In September 2013, the Sheik Zayed Institute for Pediatric Surgical Innovation (SZI) at the Children’s National Health System and the University of Maryland A. James Clark School of Engineering received a U.S. Food and Drug Administration (FDA) P50 grant to form the National Capital Consortium for Pediatric Device Innovation (NCC-PDI).
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“Innovation plays an integral role when it comes to conduct in pediatric device trials. There are alternative methods to trials, such as data extrapolation from adult studies. If we can be well informed when mining that data, we shouldn’t put kids at risk and delay time to market.”
Six winners were named in a pitch competition for medical devices designed to improve care in the neonatal intensive care unit at the seventh annual Pediatric Device Innovation Symposium, hosted by Washington, D.C.-based Children's National Hospital.
Kolaleh Eskandanian, PhD, is the vice president and chief innovation officer of Children's National Health System in Washington, D.C.
Here, Dr. Eskandanian outlines the big cybersecurity challenges and how she expects her role as the chief innovation officer at Children's National to evolve over the next few years.
While medical device innovation is quite active—at the university level, within incubators, and even in the R&D labs of established firms—there is a substantial lack of products being developed for younger patients. Since pediatric devices have a limited patient base due to most children being relatively healthy (of course, a positive factor), it’s not a focus for a great number of companies as it does not offer the promise of a substantial financial return.
While FY2017's approvals notably served all four pediatric age groups, the majority of pediatric devices approved over the last decade are not indicated for children under the age of 12. What's more, a large portion of the devices indicated for FDA's 'adolescents' category are only authorized for use in patients 18 or older.
Competition for startups aims to increase the pace of development and commercialization of critically needed pediatric medical devices.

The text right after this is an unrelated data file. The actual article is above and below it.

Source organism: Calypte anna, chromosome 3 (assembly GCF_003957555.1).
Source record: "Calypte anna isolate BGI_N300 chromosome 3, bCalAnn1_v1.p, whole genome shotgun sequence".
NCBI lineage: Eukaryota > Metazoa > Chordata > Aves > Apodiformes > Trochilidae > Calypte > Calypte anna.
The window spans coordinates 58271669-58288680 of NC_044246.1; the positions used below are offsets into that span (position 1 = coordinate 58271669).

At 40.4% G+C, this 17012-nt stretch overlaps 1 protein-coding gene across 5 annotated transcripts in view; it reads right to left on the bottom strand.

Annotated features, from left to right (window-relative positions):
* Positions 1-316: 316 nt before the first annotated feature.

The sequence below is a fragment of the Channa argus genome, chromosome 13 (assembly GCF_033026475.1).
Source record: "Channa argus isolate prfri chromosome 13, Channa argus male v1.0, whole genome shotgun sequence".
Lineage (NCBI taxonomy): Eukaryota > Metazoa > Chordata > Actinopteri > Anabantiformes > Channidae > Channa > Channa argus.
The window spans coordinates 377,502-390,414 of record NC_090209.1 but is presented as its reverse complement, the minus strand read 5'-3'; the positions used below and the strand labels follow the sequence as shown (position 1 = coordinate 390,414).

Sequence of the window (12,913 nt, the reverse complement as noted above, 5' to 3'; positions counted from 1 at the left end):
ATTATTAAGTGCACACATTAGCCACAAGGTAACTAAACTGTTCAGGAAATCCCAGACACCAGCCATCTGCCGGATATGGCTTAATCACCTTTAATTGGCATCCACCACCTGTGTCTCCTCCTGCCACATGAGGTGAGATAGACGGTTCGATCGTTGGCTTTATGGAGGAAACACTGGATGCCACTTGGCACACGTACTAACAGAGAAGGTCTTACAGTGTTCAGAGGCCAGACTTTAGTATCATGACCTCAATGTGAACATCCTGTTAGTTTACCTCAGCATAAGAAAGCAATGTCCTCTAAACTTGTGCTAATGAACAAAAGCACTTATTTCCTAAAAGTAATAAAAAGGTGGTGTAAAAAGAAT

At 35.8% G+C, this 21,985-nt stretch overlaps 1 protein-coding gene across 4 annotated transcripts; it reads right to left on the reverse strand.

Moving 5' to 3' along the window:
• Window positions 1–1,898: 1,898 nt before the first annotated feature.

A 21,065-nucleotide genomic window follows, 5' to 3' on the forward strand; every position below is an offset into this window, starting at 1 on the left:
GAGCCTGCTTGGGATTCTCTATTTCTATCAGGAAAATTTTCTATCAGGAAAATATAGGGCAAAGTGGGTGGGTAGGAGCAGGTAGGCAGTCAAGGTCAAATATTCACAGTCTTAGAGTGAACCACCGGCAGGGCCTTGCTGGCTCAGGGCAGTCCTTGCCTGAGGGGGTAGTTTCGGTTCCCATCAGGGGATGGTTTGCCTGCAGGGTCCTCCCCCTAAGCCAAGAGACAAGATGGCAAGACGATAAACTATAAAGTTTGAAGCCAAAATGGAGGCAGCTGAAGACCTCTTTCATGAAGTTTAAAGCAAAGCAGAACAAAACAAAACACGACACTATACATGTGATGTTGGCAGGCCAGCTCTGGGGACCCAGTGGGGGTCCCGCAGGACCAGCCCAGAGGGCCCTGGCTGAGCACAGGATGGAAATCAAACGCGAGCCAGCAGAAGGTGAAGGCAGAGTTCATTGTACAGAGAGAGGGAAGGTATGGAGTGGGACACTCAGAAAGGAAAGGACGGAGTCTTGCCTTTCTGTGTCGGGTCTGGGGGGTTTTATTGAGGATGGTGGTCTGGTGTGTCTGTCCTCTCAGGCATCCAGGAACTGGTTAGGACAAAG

In the world of innovation, devices used for pediatric medical care, particularly the very young, are lagging behind those created for adult purposes. A contest is now open, inviting innovators to do something about it. Top contenders will be awarded with support from an innovation accelerator to further develop their device and an opportunity to win up to $250,000 in grant money.
Applications for the contest, operated by the National Capital Consortium for Pediatric Device Innovation (NCC-PDI), in collaboration with MedTech Innovator, are due by February 15. The competition focuses on pediatric devices in three areas of critical need: Cardiovascular, orthopedic and spine, and neonatal intensive care unit (NICU).
“While there is a great need for pediatric devices in many specialty areas, the development and commercialization process is very challenging because of the small market size and dynamic characteristics of the patient population,” says Kolaleh Eskandanian, PhD, MBA, PMP, vice president and chief innovation officer at Children’s National Hospital and principal investigator of NCC-PDI, in a news release.
On average over the past decade, only 24% of life-saving medical devices approved by the Food and Drug Administration (FDA)—that go through premarket approval (PMA) and humanitarian device exemption (HDE) regulatory pathways—have an indication for pediatric use, according to NCC-PDI. Of those, most are designated for children age 12 or older.